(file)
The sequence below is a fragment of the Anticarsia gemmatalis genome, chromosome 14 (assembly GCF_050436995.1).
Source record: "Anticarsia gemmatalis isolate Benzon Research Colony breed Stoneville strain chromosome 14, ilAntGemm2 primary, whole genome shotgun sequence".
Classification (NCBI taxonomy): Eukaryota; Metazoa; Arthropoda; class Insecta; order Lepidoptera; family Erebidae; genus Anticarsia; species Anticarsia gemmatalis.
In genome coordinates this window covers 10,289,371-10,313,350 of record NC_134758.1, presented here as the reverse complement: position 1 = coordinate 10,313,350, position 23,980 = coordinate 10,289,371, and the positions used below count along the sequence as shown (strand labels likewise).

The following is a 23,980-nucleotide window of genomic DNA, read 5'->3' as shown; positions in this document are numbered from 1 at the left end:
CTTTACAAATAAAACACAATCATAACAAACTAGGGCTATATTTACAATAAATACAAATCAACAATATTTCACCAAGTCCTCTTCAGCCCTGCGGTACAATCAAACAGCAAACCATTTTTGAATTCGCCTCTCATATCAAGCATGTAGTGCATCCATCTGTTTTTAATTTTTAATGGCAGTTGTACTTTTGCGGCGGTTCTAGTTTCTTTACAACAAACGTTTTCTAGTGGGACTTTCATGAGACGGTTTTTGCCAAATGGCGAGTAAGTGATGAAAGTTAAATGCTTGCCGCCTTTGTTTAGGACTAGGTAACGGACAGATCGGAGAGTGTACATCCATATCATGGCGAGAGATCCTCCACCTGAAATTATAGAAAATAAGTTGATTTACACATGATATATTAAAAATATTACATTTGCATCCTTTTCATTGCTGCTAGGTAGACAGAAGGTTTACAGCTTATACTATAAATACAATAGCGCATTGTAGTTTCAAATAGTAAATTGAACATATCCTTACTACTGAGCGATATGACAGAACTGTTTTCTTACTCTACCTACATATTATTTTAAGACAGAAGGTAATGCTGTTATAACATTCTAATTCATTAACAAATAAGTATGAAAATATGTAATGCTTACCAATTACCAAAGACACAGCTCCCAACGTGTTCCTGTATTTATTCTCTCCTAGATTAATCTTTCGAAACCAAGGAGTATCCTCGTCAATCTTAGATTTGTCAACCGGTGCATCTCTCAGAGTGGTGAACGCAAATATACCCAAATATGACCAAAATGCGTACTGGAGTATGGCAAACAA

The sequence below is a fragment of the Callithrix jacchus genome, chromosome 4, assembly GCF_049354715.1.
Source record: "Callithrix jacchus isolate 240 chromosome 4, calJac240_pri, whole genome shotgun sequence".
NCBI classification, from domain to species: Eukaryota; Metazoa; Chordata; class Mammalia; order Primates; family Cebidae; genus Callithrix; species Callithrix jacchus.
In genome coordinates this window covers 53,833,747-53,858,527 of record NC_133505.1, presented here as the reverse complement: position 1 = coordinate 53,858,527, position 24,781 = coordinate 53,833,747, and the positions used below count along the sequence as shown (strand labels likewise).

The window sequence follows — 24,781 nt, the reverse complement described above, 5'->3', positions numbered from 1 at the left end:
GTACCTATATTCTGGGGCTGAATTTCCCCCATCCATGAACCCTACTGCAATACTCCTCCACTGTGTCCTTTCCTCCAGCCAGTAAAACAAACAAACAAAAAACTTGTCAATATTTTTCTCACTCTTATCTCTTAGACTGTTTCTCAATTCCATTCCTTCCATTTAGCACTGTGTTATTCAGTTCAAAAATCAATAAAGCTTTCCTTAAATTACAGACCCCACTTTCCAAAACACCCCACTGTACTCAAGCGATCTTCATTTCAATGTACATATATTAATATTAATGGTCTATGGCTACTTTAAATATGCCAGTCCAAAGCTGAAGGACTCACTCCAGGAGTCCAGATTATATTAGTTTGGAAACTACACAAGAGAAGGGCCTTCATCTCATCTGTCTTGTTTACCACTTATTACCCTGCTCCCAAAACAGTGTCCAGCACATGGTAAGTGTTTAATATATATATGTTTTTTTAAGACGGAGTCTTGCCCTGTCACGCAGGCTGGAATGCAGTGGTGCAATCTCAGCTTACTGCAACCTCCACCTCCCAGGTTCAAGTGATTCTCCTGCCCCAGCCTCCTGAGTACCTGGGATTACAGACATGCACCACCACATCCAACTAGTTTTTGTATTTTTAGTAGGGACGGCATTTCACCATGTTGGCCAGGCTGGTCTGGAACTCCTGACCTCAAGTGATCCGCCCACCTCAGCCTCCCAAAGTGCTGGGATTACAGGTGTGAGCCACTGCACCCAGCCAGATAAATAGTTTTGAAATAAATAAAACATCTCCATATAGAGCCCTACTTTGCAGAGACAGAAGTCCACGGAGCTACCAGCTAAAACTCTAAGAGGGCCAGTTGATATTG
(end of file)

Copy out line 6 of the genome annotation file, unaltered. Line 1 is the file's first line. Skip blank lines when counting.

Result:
CTTTACAAATAAAACACAATCATAACAAACTAGGGCTATATTTACAATAAATACAAATCAACAATATTTCACCAAGTCCTCTTCAGCCCTGCGGTACAATCAAACAGCAAACCATTTTTGAATTCGCCTCTCATATCAAGCATGTAGTGCATCCATCTGTTTTTAATTTTTAATGGCAGTTGTACTTTTGCGGCGGTTCTAGTTTCTTTACAACAAACGTTTTCTAGTGGGACTTTCATGAGACGGTTTTTGCCAAATGGCGAGTAAGTGATGAAAGTTAAATGCTTGCCGCCTTTGTTTAGGACTAGGTAACGGACAGATCGGAGAGTGTACATCCATATCATGGCGAGAGATCCTCCACCTGAAATTATAGAAAATAAGTTGATTTACACATGATATATTAAAAATATTACATTTGCATCCTTTTCATTGCTGCTAGGTAGACAGAAGGTTTACAGCTTATACTATAAATACAATAGCGCATTGTAGTTTCAAATAGTAAATTGAACATATCCTTACTACTGAGCGATATGACAGAACTGTTTTCTTACTCTACCTACATATTATTTTAAGACAGAAGGTAATGCTGTTATAACATTCTAATTCATTAACAAATAAGTATGAAAATATGTAATGCTTACCAATTACCAAAGACACAGCTCCCAACGTGTTCCTGTATTTATTCTCTCCTAGATTAATCTTTCGAAACCAAGGAGTATCCTCGTCAATCTTAGATTTGTCAACCGGTGCATCTCTCAGAGTGGTGAACGCAAATATACCCAAATATGACCAAAATGCGTACTGGAGTATGGCAAACAA